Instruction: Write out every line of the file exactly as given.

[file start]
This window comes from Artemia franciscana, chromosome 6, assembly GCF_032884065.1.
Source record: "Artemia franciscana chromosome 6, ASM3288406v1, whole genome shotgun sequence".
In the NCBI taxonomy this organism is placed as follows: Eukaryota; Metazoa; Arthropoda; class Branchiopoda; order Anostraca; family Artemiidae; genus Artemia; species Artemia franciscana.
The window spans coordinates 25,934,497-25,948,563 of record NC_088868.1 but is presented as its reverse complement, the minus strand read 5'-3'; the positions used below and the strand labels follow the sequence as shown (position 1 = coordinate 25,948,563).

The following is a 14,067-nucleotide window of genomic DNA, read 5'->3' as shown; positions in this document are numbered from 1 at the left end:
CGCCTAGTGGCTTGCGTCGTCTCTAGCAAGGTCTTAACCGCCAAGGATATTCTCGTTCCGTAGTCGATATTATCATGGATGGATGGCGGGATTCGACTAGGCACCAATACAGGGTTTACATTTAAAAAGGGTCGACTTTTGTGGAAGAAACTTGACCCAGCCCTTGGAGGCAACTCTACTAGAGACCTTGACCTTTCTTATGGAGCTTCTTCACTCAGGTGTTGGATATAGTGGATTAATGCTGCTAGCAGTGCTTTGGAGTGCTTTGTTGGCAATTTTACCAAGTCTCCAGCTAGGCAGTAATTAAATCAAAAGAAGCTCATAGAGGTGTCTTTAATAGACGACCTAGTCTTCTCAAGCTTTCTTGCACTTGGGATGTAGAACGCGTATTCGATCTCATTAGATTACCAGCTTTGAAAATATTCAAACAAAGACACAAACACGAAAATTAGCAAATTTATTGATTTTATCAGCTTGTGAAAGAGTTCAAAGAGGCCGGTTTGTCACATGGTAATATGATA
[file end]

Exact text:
This window comes from Artemia franciscana, chromosome 6, assembly GCF_032884065.1.
Source record: "Artemia franciscana chromosome 6, ASM3288406v1, whole genome shotgun sequence".
In the NCBI taxonomy this organism is placed as follows: Eukaryota; Metazoa; Arthropoda; class Branchiopoda; order Anostraca; family Artemiidae; genus Artemia; species Artemia franciscana.
The window spans coordinates 25,934,497-25,948,563 of record NC_088868.1 but is presented as its reverse complement, the minus strand read 5'-3'; the positions used below and the strand labels follow the sequence as shown (position 1 = coordinate 25,948,563).

The following is a 14,067-nucleotide window of genomic DNA, read 5'->3' as shown; positions in this document are numbered from 1 at the left end:
CGCCTAGTGGCTTGCGTCGTCTCTAGCAAGGTCTTAACCGCCAAGGATATTCTCGTTCCGTAGTCGATATTATCATGGATGGATGGCGGGATTCGACTAGGCACCAATACAGGGTTTACATTTAAAAAGGGTCGACTTTTGTGGAAGAAACTTGACCCAGCCCTTGGAGGCAACTCTACTAGAGACCTTGACCTTTCTTATGGAGCTTCTTCACTCAGGTGTTGGATATAGTGGATTAATGCTGCTAGCAGTGCTTTGGAGTGCTTTGTTGGCAATTTTACCAAGTCTCCAGCTAGGCAGTAATTAAATCAAAAGAAGCTCATAGAGGTGTCTTTAATAGACGACCTAGTCTTCTCAAGCTTTCTTGCACTTGGGATGTAGAACGCGTATTCGATCTCATTAGATTACCAGCTTTGAAAATATTCAAACAAAGACACAAACACGAAAATTAGCAAATTTATTGATTTTATCAGCTTGTGAAAGAGTTCAAAGAGGCCGGTTTGTCACATGGTAATATGATA